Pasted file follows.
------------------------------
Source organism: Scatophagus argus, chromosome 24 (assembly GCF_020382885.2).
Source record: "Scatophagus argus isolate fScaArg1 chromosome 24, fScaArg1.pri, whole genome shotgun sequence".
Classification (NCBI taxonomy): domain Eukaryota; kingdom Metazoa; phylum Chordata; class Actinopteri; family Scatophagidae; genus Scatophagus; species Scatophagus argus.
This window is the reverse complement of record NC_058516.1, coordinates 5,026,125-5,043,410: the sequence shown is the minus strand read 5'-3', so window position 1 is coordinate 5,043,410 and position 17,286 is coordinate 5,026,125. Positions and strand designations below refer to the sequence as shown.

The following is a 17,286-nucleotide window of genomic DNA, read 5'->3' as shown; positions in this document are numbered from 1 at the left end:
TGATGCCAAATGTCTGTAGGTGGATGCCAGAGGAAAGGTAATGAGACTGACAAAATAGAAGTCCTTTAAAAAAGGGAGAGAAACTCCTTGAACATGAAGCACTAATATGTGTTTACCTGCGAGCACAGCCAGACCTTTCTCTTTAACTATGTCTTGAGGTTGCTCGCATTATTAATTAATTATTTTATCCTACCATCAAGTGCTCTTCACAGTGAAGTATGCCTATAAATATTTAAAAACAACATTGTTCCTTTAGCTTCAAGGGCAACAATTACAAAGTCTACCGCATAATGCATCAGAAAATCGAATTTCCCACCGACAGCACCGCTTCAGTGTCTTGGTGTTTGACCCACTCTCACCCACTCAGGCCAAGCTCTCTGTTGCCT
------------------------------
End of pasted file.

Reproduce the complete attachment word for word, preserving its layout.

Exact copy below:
Source organism: Scatophagus argus, chromosome 24 (assembly GCF_020382885.2).
Source record: "Scatophagus argus isolate fScaArg1 chromosome 24, fScaArg1.pri, whole genome shotgun sequence".
Classification (NCBI taxonomy): domain Eukaryota; kingdom Metazoa; phylum Chordata; class Actinopteri; family Scatophagidae; genus Scatophagus; species Scatophagus argus.
This window is the reverse complement of record NC_058516.1, coordinates 5,026,125-5,043,410: the sequence shown is the minus strand read 5'-3', so window position 1 is coordinate 5,043,410 and position 17,286 is coordinate 5,026,125. Positions and strand designations below refer to the sequence as shown.

The following is a 17,286-nucleotide window of genomic DNA, read 5'->3' as shown; positions in this document are numbered from 1 at the left end:
TGATGCCAAATGTCTGTAGGTGGATGCCAGAGGAAAGGTAATGAGACTGACAAAATAGAAGTCCTTTAAAAAAGGGAGAGAAACTCCTTGAACATGAAGCACTAATATGTGTTTACCTGCGAGCACAGCCAGACCTTTCTCTTTAACTATGTCTTGAGGTTGCTCGCATTATTAATTAATTATTTTATCCTACCATCAAGTGCTCTTCACAGTGAAGTATGCCTATAAATATTTAAAAACAACATTGTTCCTTTAGCTTCAAGGGCAACAATTACAAAGTCTACCGCATAATGCATCAGAAAATCGAATTTCCCACCGACAGCACCGCTTCAGTGTCTTGGTGTTTGACCCACTCTCACCCACTCAGGCCAAGCTCTCTGTTGCCT